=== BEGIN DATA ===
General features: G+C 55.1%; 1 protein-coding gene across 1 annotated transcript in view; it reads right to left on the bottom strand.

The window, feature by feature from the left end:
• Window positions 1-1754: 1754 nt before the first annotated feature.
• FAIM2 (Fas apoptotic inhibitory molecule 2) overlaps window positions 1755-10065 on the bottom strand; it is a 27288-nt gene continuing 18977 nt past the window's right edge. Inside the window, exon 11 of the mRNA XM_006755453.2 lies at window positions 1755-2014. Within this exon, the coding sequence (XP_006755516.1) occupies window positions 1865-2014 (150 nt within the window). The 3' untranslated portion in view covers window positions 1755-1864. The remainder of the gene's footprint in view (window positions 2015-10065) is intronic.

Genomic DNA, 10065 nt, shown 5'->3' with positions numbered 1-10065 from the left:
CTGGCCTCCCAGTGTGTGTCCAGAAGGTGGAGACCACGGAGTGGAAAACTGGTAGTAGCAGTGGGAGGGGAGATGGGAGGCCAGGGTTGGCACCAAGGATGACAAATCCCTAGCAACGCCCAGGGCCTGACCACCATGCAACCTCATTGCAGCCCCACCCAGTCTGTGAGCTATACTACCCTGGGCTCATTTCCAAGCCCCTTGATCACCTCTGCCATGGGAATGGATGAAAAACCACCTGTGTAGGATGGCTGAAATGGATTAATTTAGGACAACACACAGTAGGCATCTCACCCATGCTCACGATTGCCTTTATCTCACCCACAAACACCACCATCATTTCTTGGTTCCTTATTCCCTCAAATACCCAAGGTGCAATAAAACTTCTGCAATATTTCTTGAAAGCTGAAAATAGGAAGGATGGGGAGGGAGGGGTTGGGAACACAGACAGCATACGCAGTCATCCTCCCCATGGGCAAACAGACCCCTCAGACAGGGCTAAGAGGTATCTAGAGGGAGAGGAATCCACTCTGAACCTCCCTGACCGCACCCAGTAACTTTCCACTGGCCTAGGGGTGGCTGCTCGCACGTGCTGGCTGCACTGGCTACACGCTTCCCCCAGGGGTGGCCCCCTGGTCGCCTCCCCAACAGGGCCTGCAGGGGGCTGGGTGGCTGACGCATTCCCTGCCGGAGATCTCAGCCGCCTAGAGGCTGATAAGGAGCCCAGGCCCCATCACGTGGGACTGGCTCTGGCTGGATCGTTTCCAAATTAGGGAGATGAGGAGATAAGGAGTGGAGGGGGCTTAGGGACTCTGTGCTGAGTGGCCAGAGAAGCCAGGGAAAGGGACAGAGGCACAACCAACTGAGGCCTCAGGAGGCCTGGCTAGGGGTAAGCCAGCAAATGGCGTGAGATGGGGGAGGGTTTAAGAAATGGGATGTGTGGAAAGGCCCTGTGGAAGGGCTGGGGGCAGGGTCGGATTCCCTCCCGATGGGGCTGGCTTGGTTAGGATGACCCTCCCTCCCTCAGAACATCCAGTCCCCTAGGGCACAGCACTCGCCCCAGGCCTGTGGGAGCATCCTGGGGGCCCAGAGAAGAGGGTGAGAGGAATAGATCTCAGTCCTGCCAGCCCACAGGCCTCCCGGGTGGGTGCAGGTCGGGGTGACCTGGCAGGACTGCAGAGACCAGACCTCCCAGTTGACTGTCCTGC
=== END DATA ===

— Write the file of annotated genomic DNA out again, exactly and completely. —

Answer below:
General features: G+C 55.1%; 1 protein-coding gene across 1 annotated transcript in view; it reads right to left on the bottom strand.

The window, feature by feature from the left end:
• Window positions 1-1754: 1754 nt before the first annotated feature.
• FAIM2 (Fas apoptotic inhibitory molecule 2) overlaps window positions 1755-10065 on the bottom strand; it is a 27288-nt gene continuing 18977 nt past the window's right edge. Inside the window, exon 11 of the mRNA XM_006755453.2 lies at window positions 1755-2014. Within this exon, the coding sequence (XP_006755516.1) occupies window positions 1865-2014 (150 nt within the window). The 3' untranslated portion in view covers window positions 1755-1864. The remainder of the gene's footprint in view (window positions 2015-10065) is intronic.

Genomic DNA, 10065 nt, shown 5'->3' with positions numbered 1-10065 from the left:
CTGGCCTCCCAGTGTGTGTCCAGAAGGTGGAGACCACGGAGTGGAAAACTGGTAGTAGCAGTGGGAGGGGAGATGGGAGGCCAGGGTTGGCACCAAGGATGACAAATCCCTAGCAACGCCCAGGGCCTGACCACCATGCAACCTCATTGCAGCCCCACCCAGTCTGTGAGCTATACTACCCTGGGCTCATTTCCAAGCCCCTTGATCACCTCTGCCATGGGAATGGATGAAAAACCACCTGTGTAGGATGGCTGAAATGGATTAATTTAGGACAACACACAGTAGGCATCTCACCCATGCTCACGATTGCCTTTATCTCACCCACAAACACCACCATCATTTCTTGGTTCCTTATTCCCTCAAATACCCAAGGTGCAATAAAACTTCTGCAATATTTCTTGAAAGCTGAAAATAGGAAGGATGGGGAGGGAGGGGTTGGGAACACAGACAGCATACGCAGTCATCCTCCCCATGGGCAAACAGACCCCTCAGACAGGGCTAAGAGGTATCTAGAGGGAGAGGAATCCACTCTGAACCTCCCTGACCGCACCCAGTAACTTTCCACTGGCCTAGGGGTGGCTGCTCGCACGTGCTGGCTGCACTGGCTACACGCTTCCCCCAGGGGTGGCCCCCTGGTCGCCTCCCCAACAGGGCCTGCAGGGGGCTGGGTGGCTGACGCATTCCCTGCCGGAGATCTCAGCCGCCTAGAGGCTGATAAGGAGCCCAGGCCCCATCACGTGGGACTGGCTCTGGCTGGATCGTTTCCAAATTAGGGAGATGAGGAGATAAGGAGTGGAGGGGGCTTAGGGACTCTGTGCTGAGTGGCCAGAGAAGCCAGGGAAAGGGACAGAGGCACAACCAACTGAGGCCTCAGGAGGCCTGGCTAGGGGTAAGCCAGCAAATGGCGTGAGATGGGGGAGGGTTTAAGAAATGGGATGTGTGGAAAGGCCCTGTGGAAGGGCTGGGGGCAGGGTCGGATTCCCTCCCGATGGGGCTGGCTTGGTTAGGATGACCCTCCCTCCCTCAGAACATCCAGTCCCCTAGGGCACAGCACTCGCCCCAGGCCTGTGGGAGCATCCTGGGGGCCCAGAGAAGAGGGTGAGAGGAATAGATCTCAGTCCTGCCAGCCCACAGGCCTCCCGGGTGGGTGCAGGTCGGGGTGACCTGGCAGGACTGCAGAGACCAGACCTCCCAGTTGACTGTCCTGC